A pair of advocacy groups that monitor the White House strongly condemned on Tuesday President Donald Trump’s dismissal of Glenn Fine, the inspector general tasked with overseeing the federal government’s implementation of the $2 trillion coronavirus relief law, calling the move a barefaced attack on transparency.
As Common Dreams reported, Trump removed Fine from his position as acting Pentagon inspector general on Monday. Because the CARES Act allows only current inspectors general to head the Pandemic Response Accountability Committee—created as part of the relief bill—Fine became unable to serve as the panel’s lead watchdog.
“Trump’s brazen termination of Fine must stiffen the backbone of Congress to approve necessary oversight to ensure relief ends up in the wallets of workers, not profiteers,” said Lisa Gilbert, vice president of legislative affairs with Public Citizen.
The Pandemic Response Accountability Committee (PRAC) is one of the key oversight mechanisms in the new law and gives the committee broad authority to check for abuses in how the funds are doled out, as Politico reported. The law gives the committee chair subpoena power and calls for regular reporting to Congress—though Trump already indicated last month his intention to disregard the law’s oversight mandates.
First the President fired Intelligence IG Michael Atkinson. Now he's ousted Pentagon Acting IG Glenn Fine.— Sherrod Brown (@SenSherrodBrown) April 7, 2020
President Trump is doing everything he can to purge anyone who tries to hold him accountable to the people he serves.
What is he hiding?https://t.co/61tbiaWmDy
Further fueling the advocacy groups’ concerns about Fine’s removal is that the firing came just days after Trump fired intelligence community Inspector General Michael Atkinson, who’d informed Congress last year of the whistleblower complaint regarding Trump’s conversations with Ukrainian President Volodymyr Zelensky. Atkinson’s dismissal came one day after Trump announced his nomination of White House lawyer Brian Miller to serve as “special inspector general” to oversee the Treasury Department’s handling of the new law’s $500 billion in funds for large corporations.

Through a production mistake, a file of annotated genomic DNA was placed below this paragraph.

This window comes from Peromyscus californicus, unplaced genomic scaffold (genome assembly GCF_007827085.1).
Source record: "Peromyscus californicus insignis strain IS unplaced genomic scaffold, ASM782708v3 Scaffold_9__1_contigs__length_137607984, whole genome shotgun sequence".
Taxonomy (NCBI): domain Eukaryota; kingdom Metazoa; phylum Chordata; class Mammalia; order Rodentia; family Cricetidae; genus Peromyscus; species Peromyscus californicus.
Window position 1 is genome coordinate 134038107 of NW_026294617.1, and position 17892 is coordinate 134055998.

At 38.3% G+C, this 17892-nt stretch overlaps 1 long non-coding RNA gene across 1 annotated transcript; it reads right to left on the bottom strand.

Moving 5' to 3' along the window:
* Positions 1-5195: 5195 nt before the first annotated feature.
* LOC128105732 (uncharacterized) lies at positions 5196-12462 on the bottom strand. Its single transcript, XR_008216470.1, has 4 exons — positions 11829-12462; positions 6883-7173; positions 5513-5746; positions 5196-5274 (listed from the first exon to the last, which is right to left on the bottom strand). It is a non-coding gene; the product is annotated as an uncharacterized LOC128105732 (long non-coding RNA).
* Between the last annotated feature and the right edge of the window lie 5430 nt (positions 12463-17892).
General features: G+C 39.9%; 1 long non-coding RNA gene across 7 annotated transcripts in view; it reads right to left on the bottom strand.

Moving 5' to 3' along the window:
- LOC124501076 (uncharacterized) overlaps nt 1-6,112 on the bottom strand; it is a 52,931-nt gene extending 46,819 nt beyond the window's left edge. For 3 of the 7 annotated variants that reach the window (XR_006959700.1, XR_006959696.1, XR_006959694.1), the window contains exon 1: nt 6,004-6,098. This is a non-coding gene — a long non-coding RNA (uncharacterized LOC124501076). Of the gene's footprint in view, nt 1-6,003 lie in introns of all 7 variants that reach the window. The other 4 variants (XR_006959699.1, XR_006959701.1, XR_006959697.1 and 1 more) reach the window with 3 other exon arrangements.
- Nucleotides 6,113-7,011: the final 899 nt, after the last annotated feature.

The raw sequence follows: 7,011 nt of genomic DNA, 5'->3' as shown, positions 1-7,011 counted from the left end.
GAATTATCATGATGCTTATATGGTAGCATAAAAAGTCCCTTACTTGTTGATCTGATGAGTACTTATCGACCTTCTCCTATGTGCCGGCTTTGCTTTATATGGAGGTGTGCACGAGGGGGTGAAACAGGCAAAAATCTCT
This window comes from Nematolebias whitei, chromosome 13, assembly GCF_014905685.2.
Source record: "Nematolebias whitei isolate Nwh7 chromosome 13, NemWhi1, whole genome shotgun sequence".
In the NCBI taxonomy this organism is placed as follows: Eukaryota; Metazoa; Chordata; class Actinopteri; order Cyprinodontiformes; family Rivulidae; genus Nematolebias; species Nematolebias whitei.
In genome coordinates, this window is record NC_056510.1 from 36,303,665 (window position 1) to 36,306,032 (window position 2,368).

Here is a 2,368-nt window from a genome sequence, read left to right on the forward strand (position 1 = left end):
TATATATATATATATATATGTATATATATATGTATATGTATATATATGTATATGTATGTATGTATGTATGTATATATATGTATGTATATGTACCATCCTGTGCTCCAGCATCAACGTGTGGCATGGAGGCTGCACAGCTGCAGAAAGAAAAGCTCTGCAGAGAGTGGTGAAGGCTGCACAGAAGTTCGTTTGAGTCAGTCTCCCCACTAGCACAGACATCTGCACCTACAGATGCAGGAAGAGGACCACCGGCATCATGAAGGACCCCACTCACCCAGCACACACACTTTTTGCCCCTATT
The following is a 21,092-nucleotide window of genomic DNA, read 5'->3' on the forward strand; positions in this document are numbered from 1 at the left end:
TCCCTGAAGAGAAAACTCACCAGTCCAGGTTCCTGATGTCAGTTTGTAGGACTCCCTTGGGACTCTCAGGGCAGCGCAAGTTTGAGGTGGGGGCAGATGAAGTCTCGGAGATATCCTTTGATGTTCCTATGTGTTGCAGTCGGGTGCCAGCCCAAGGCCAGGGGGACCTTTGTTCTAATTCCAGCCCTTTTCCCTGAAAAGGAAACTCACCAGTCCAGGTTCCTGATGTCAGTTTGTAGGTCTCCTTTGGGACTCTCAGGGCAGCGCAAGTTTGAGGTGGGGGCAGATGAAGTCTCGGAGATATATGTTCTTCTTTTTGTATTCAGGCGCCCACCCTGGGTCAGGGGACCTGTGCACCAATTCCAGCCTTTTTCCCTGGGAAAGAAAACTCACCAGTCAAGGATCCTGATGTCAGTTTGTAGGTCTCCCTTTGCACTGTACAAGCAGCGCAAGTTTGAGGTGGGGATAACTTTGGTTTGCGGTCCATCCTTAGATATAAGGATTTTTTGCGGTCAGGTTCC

In light of those developments, Fine’s dismissal represents “a continuation of the all-out attack Trump is waging on those with the power to hold his administration accountable,” wrote Jordan Libowitz and Donald Sherman of Citizens for Responsibility and Ethics in Washington (CREW).
Libowitz, CREW’s communications director, and Sherman, the group’s deputy director, called Fine’s dismissal “the canary in the coalmine” and said it’s clear Trump’s no transparency advocate:
It’s hard to read the timing of [Fine’s]removal as anything other than an attempt at the prevention of independent oversight. What’s worse, it’s not happening in a vacuum. President Trump’s removal of Fine comes in the midst of an ethical firestorm surrounding the Trump administration’s coronavirus response. For example, in his signing statement for the coronavirus bill, Trump argued that he could gag the new special IG for Pandemic Recovery from reporting administration misconduct or obstruction directly to Congress. There’s absolutely no reason to do that if you believe in transparency.
“That Trump is using a pandemic to cover for his attack on democracy should send a chill down the spine of every patriotic American,” added Libowitz and Sherman. “‘Kiss my ring or be replaced with a lackey’ is no way to run a democracy.”
The Democrat-controlled House Oversight Committee, meanwhile, is moving to get Fine—now demoted to Pentagon’s deputy principal inspector general—back in the role of heading PRAC with new legislation released Wednesday.
To counter “Trump’s abuse of authority,” said Rep. Carolyn Maloney (D-N.Y.), “our legislation would allow the chair of this new committee to be selected from any of the Inspectors General or other senior officials in Inspector General offices.”
“We must not allow President Trump to openly flout the oversight measures that Congress put in place,” she said. “There are literally trillions of taxpayer dollars at stake, and Americans across the political spectrum want those funds to be spent without waste, fraud, abuse, or profiteering.”
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